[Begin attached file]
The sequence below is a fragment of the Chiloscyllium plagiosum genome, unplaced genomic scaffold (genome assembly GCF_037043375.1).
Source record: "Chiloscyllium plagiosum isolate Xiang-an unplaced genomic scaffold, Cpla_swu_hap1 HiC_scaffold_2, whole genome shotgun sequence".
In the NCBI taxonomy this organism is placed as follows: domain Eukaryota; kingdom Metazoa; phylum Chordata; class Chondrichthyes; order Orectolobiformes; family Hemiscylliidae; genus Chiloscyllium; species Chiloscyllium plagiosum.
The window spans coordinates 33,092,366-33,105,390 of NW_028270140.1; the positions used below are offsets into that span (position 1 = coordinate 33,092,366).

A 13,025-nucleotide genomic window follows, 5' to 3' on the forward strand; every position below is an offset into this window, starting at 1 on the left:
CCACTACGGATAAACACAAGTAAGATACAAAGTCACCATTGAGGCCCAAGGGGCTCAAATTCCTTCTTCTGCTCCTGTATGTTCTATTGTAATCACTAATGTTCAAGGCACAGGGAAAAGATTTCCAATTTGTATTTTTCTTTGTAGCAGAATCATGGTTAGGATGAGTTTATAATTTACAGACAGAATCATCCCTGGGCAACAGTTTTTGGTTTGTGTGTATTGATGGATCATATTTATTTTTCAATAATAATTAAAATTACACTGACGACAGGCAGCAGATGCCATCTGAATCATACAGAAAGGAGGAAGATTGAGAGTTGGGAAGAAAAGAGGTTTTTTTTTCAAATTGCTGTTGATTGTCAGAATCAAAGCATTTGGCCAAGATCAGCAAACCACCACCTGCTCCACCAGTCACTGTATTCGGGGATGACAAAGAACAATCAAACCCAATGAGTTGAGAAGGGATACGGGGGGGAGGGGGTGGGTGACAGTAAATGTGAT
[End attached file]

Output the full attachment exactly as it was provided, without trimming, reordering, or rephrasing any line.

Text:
The sequence below is a fragment of the Chiloscyllium plagiosum genome, unplaced genomic scaffold (genome assembly GCF_037043375.1).
Source record: "Chiloscyllium plagiosum isolate Xiang-an unplaced genomic scaffold, Cpla_swu_hap1 HiC_scaffold_2, whole genome shotgun sequence".
In the NCBI taxonomy this organism is placed as follows: domain Eukaryota; kingdom Metazoa; phylum Chordata; class Chondrichthyes; order Orectolobiformes; family Hemiscylliidae; genus Chiloscyllium; species Chiloscyllium plagiosum.
The window spans coordinates 33,092,366-33,105,390 of NW_028270140.1; the positions used below are offsets into that span (position 1 = coordinate 33,092,366).

A 13,025-nucleotide genomic window follows, 5' to 3' on the forward strand; every position below is an offset into this window, starting at 1 on the left:
CCACTACGGATAAACACAAGTAAGATACAAAGTCACCATTGAGGCCCAAGGGGCTCAAATTCCTTCTTCTGCTCCTGTATGTTCTATTGTAATCACTAATGTTCAAGGCACAGGGAAAAGATTTCCAATTTGTATTTTTCTTTGTAGCAGAATCATGGTTAGGATGAGTTTATAATTTACAGACAGAATCATCCCTGGGCAACAGTTTTTGGTTTGTGTGTATTGATGGATCATATTTATTTTTCAATAATAATTAAAATTACACTGACGACAGGCAGCAGATGCCATCTGAATCATACAGAAAGGAGGAAGATTGAGAGTTGGGAAGAAAAGAGGTTTTTTTTTCAAATTGCTGTTGATTGTCAGAATCAAAGCATTTGGCCAAGATCAGCAAACCACCACCTGCTCCACCAGTCACTGTATTCGGGGATGACAAAGAACAATCAAACCCAATGAGTTGAGAAGGGATACGGGGGGGAGGGGGTGGGTGACAGTAAATGTGAT